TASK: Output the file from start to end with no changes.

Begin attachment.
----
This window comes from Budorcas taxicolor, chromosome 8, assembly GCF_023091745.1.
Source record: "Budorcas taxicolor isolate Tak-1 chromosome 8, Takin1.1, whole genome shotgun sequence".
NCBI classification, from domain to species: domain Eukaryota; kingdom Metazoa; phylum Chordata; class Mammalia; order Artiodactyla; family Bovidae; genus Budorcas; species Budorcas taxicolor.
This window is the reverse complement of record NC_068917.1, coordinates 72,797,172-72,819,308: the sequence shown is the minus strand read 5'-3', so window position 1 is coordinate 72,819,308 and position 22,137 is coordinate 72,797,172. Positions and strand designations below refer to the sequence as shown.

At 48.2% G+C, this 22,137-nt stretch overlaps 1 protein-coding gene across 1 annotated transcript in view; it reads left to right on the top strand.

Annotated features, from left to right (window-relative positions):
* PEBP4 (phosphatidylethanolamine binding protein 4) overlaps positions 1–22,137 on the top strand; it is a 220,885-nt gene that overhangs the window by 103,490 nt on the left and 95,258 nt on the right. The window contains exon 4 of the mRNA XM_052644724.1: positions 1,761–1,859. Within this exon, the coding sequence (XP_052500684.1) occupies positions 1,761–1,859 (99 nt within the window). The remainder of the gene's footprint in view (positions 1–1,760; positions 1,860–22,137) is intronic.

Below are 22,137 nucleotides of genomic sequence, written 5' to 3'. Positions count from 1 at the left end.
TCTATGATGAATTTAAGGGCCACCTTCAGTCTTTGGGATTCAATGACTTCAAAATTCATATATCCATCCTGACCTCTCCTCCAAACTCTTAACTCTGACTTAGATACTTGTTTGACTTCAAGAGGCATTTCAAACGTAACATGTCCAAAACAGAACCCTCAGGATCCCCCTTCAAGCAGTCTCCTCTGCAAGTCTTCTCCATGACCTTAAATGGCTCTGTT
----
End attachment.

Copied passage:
This window comes from Budorcas taxicolor, chromosome 8, assembly GCF_023091745.1.
Source record: "Budorcas taxicolor isolate Tak-1 chromosome 8, Takin1.1, whole genome shotgun sequence".
NCBI classification, from domain to species: domain Eukaryota; kingdom Metazoa; phylum Chordata; class Mammalia; order Artiodactyla; family Bovidae; genus Budorcas; species Budorcas taxicolor.
This window is the reverse complement of record NC_068917.1, coordinates 72,797,172-72,819,308: the sequence shown is the minus strand read 5'-3', so window position 1 is coordinate 72,819,308 and position 22,137 is coordinate 72,797,172. Positions and strand designations below refer to the sequence as shown.

At 48.2% G+C, this 22,137-nt stretch overlaps 1 protein-coding gene across 1 annotated transcript in view; it reads left to right on the top strand.

Annotated features, from left to right (window-relative positions):
* PEBP4 (phosphatidylethanolamine binding protein 4) overlaps positions 1–22,137 on the top strand; it is a 220,885-nt gene that overhangs the window by 103,490 nt on the left and 95,258 nt on the right. The window contains exon 4 of the mRNA XM_052644724.1: positions 1,761–1,859. Within this exon, the coding sequence (XP_052500684.1) occupies positions 1,761–1,859 (99 nt within the window). The remainder of the gene's footprint in view (positions 1–1,760; positions 1,860–22,137) is intronic.

Below are 22,137 nucleotides of genomic sequence, written 5' to 3'. Positions count from 1 at the left end.
TCTATGATGAATTTAAGGGCCACCTTCAGTCTTTGGGATTCAATGACTTCAAAATTCATATATCCATCCTGACCTCTCCTCCAAACTCTTAACTCTGACTTAGATACTTGTTTGACTTCAAGAGGCATTTCAAACGTAACATGTCCAAAACAGAACCCTCAGGATCCCCCTTCAAGCAGTCTCCTCTGCAAGTCTTCTCCATGACCTTAAATGGCTCTGTT